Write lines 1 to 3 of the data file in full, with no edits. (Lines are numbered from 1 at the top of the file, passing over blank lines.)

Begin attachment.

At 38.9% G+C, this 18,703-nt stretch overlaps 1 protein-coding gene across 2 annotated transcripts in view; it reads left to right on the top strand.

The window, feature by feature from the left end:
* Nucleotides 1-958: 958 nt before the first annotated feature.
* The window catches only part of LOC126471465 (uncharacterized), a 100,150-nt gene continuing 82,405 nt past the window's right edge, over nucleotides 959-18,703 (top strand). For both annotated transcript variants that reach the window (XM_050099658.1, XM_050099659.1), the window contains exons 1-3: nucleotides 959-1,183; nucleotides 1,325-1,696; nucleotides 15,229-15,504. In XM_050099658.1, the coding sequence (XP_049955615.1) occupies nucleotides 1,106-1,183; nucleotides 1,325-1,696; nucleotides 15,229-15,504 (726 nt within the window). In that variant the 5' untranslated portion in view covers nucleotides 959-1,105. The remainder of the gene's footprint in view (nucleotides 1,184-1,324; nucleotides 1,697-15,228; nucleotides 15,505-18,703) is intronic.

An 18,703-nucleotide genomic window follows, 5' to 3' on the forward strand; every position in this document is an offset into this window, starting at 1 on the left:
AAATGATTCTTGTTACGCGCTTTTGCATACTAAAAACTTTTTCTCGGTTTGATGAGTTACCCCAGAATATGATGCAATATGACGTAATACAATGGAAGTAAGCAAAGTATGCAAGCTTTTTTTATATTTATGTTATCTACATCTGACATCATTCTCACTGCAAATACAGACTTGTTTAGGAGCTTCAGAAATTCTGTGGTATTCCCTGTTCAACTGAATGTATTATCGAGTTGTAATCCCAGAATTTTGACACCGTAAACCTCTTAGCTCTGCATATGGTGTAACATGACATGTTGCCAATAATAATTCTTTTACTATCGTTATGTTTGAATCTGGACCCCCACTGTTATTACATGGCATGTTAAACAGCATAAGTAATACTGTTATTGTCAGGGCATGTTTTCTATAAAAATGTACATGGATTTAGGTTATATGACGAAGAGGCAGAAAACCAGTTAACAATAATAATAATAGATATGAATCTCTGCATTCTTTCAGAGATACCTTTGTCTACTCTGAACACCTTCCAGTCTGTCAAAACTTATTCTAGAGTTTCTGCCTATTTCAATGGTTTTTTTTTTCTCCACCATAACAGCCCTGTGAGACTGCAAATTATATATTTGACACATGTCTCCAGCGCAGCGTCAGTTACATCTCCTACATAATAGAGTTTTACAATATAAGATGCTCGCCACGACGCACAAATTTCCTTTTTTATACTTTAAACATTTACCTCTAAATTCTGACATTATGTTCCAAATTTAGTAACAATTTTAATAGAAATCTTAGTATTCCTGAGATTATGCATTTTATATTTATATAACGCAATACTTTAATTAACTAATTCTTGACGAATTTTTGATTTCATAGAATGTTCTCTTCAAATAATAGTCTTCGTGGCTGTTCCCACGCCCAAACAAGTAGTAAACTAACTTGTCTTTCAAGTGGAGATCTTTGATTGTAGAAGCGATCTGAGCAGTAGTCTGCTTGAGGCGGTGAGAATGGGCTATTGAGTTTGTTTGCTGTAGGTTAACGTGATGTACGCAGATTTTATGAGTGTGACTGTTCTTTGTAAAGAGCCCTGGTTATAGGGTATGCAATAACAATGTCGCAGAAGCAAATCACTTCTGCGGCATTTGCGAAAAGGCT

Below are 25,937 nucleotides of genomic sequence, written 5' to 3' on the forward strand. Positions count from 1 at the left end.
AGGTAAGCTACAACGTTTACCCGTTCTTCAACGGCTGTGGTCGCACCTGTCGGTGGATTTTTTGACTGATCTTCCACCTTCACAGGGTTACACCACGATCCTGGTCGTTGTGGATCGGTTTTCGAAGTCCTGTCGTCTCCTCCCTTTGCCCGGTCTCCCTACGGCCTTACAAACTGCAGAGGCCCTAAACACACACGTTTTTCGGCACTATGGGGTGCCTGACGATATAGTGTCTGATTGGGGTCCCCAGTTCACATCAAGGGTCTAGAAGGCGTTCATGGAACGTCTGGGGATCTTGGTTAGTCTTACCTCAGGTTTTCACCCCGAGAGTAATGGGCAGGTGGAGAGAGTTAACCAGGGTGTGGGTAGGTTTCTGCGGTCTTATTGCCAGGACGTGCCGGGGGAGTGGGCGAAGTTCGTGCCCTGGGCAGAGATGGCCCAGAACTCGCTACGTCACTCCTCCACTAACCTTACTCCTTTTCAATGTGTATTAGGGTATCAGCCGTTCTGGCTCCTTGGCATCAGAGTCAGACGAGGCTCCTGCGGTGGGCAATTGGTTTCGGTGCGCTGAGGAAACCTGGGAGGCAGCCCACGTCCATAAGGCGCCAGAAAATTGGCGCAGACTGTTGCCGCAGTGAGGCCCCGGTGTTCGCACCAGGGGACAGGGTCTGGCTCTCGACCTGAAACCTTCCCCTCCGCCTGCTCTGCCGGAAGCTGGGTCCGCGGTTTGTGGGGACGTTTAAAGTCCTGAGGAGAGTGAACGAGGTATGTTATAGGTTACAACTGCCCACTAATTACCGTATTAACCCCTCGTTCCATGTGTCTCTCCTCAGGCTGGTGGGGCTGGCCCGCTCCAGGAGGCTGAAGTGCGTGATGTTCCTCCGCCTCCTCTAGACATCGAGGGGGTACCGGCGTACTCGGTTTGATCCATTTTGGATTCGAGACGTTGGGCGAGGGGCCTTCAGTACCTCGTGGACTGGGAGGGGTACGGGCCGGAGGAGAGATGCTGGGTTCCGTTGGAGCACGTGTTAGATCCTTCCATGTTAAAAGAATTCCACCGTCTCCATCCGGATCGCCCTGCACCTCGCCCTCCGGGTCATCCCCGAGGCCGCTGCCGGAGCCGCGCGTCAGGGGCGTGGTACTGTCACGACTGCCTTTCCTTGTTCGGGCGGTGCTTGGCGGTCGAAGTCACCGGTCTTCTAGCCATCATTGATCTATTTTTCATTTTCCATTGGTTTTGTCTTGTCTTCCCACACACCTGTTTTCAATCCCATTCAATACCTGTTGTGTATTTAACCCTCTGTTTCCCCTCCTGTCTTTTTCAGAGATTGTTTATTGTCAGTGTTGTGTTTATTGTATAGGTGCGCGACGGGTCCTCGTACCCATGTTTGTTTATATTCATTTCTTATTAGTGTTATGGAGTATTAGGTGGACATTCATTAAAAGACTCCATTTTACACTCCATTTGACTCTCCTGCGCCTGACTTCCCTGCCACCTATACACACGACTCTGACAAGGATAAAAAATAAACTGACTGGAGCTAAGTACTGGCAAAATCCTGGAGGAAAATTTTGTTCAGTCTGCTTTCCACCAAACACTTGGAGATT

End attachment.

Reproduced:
At 38.9% G+C, this 18,703-nt stretch overlaps 1 protein-coding gene across 2 annotated transcripts in view; it reads left to right on the top strand.

The window, feature by feature from the left end:
* Nucleotides 1-958: 958 nt before the first annotated feature.